Shout Out: Maine South student Amanda Hiller, presented history project at national meeting
An interesting class history project earned Maine South High School student Amanda Hiller a chance to present what she had learned during the American Historical Association’s 133rd annual meeting in Chicago earlier this year.
According to Maine Township High School District 207, Hiller was one of just four students selected to present before the association, which was founded in 1884 to promote the study of history.
Q: What was the topic of your project?
A: My topic was African-Americans and their involvement in World War II in Chicago. My main focus was trying to see how African-Americans were treated during that era. I know that despite segregation and discrimination [in the United States], they still fought for our country abroad and and fought for civil rights on the home front. Some of the issues they faced at home were getting jobs and having fair wages. While many were serving overseas, there were civil rights protests held all over the country to stop segregation.
Q: What were some of the challenges African-American servicemen faced during World War II?
A: A lot of them had to do menial tasks and duties while in the military. In a lot of instances, they weren’t allowed to fight. There were some who did travel overseas to fight, and there, they weren’t perceived as any different. Over there, it wasn’t about race of the people. They were all a unit. But at home, they faced discrimination.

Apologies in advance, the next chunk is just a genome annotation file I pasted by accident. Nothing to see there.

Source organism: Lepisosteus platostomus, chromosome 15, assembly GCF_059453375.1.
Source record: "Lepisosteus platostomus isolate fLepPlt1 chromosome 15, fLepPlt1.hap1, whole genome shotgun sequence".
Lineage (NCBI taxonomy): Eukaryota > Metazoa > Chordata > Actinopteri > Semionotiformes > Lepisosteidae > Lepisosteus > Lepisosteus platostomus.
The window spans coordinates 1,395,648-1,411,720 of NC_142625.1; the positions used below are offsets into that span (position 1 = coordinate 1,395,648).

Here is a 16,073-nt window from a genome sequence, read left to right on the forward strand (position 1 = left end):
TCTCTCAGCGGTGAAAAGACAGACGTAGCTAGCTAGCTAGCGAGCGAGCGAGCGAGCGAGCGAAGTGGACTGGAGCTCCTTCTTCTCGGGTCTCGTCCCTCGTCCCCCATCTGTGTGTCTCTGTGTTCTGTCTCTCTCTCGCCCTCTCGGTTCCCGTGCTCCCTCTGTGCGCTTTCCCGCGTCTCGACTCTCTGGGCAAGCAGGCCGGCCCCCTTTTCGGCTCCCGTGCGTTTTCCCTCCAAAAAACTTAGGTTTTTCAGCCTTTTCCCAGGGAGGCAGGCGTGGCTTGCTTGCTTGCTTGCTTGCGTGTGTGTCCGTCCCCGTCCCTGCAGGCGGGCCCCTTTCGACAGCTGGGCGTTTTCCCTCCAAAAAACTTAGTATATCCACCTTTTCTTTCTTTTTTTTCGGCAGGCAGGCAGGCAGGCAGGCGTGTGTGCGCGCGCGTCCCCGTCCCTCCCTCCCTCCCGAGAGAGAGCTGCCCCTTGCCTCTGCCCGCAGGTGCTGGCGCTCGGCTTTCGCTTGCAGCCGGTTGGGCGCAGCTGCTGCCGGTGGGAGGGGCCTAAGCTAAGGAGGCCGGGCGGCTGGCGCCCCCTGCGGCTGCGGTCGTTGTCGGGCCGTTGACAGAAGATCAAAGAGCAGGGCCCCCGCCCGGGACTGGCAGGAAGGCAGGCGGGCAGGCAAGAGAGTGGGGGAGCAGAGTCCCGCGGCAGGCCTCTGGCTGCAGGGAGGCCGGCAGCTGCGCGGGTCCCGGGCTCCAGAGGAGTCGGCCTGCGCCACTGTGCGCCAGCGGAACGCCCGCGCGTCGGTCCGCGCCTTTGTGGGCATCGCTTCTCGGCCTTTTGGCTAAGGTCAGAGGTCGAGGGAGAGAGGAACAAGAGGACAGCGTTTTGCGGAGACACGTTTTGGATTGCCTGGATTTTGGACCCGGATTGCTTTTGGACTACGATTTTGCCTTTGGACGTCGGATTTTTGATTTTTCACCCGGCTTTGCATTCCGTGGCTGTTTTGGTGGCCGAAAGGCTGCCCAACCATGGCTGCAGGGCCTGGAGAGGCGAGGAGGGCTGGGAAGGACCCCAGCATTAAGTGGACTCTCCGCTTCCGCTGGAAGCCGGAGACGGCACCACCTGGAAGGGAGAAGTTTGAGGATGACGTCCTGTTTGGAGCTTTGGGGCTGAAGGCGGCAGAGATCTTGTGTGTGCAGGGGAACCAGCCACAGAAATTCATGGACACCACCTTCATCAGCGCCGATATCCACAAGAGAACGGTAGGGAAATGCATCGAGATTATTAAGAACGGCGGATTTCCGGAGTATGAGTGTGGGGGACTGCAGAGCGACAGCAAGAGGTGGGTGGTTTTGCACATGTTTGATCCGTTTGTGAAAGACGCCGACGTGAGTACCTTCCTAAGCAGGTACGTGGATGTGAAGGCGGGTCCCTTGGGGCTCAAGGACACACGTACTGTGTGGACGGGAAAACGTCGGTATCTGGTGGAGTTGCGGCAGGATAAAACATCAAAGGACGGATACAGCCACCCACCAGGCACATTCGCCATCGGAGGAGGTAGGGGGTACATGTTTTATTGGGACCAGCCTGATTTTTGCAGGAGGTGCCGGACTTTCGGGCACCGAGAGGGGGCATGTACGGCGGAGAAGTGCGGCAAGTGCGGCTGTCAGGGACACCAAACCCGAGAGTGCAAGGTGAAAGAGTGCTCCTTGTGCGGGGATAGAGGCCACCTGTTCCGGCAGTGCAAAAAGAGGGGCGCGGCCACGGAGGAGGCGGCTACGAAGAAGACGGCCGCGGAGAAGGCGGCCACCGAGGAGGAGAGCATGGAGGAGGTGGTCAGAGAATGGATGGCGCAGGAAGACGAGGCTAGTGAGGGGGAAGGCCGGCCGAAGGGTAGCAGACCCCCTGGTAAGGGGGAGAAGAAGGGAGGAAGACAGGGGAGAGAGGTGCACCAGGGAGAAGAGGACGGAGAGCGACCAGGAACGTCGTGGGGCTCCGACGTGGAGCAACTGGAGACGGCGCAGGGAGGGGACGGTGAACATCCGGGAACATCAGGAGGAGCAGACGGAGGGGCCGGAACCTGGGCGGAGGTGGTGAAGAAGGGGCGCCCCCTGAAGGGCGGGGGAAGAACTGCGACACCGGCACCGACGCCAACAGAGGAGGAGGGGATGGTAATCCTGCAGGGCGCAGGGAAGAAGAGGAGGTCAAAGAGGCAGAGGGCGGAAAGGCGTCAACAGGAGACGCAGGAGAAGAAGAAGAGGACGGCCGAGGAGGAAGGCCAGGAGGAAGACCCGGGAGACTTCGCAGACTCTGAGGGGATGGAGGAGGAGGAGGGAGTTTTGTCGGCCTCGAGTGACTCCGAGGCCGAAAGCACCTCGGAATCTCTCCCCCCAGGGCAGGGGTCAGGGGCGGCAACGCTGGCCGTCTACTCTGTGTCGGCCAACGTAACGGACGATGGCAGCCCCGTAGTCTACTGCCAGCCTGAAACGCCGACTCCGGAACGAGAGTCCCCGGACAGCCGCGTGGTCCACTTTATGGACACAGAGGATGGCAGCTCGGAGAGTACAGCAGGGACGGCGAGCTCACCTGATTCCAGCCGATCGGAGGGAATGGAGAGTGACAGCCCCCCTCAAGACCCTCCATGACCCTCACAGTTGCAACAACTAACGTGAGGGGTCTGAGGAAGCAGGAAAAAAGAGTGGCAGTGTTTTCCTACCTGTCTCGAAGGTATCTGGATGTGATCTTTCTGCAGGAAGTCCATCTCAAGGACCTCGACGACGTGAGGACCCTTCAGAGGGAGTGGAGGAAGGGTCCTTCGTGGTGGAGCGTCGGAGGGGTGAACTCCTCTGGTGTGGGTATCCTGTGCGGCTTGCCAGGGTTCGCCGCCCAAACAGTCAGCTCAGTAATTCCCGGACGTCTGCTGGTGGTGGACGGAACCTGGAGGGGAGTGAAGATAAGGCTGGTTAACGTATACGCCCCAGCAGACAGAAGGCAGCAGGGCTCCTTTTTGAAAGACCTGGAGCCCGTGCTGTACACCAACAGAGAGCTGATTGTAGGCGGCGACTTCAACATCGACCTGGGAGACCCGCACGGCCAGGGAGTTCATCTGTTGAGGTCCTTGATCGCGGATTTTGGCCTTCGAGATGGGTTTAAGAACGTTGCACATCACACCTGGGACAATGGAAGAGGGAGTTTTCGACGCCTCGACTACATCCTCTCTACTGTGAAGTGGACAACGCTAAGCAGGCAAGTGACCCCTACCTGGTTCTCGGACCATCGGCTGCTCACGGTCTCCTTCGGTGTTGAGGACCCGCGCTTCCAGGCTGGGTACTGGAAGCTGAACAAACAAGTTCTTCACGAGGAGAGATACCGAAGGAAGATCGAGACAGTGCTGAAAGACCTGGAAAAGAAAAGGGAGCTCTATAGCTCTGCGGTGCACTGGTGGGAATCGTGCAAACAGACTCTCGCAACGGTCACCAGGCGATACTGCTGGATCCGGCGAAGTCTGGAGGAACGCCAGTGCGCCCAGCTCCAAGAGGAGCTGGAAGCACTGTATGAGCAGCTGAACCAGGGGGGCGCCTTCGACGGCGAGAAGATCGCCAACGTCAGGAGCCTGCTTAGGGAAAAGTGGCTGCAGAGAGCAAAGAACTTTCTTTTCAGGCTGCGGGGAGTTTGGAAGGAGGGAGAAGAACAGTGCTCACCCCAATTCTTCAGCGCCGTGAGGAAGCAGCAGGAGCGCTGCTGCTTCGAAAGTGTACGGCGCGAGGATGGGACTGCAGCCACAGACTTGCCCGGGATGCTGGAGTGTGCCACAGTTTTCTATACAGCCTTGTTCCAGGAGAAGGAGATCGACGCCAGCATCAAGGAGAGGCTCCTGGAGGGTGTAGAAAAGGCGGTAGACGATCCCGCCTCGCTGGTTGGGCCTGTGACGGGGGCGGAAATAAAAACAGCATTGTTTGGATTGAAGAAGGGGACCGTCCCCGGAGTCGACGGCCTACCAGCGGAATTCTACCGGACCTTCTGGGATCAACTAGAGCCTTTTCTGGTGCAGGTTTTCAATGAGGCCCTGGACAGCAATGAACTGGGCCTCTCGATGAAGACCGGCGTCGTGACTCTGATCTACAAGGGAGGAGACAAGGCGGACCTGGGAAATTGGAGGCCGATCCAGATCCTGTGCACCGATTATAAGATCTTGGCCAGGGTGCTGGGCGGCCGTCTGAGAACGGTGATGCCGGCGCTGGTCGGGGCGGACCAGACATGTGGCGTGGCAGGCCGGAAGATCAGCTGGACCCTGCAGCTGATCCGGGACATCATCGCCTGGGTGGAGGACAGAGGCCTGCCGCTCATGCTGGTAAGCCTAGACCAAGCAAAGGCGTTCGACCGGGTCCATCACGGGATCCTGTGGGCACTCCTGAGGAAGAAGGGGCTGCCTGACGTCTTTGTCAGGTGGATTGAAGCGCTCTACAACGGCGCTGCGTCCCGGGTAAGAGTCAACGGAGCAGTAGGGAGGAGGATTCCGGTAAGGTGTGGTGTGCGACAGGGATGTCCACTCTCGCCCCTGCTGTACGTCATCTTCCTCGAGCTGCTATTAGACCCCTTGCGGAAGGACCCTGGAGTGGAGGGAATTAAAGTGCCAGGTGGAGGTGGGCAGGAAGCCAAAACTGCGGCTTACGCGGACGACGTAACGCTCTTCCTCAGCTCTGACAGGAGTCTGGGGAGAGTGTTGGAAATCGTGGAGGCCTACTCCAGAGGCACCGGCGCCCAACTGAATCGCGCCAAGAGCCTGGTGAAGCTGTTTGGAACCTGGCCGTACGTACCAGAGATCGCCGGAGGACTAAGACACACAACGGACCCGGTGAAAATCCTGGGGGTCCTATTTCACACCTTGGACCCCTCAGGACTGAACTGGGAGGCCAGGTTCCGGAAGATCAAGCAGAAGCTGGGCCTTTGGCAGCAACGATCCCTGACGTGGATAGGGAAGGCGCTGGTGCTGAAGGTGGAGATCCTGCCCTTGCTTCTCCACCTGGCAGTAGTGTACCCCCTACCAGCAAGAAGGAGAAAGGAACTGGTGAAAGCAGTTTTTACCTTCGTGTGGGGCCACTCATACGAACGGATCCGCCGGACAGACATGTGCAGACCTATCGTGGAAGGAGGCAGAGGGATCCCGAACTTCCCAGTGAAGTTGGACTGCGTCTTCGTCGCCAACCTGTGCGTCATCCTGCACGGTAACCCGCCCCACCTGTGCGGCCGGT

Q: Why did you choose this topic?
A: I’ve always been interested in learning about wars and World War II is a particular interest of mine. I knew in the beginning I had to connect it to Chicago …. So I started looking at what happened in the Army, Navy, Air Force. I realized that in the different regiments, there was a wider issue that was going on, which involved the Double V Campaign: African-Americans fighting for the country and fighting for civil rights at the same time.
Q: What was the most surprising thing you learned?
A: The most interesting thing I learned was that nurses and doctors segregated the blood of whites and African-Americans, and the tools they used as well.
Q: What are you planning to do after high school?
A: I plan on becoming a mechanical engineer. I will be attending Marquette University.
Q: Will you continue to study history, though?
A: I would definitely hope so!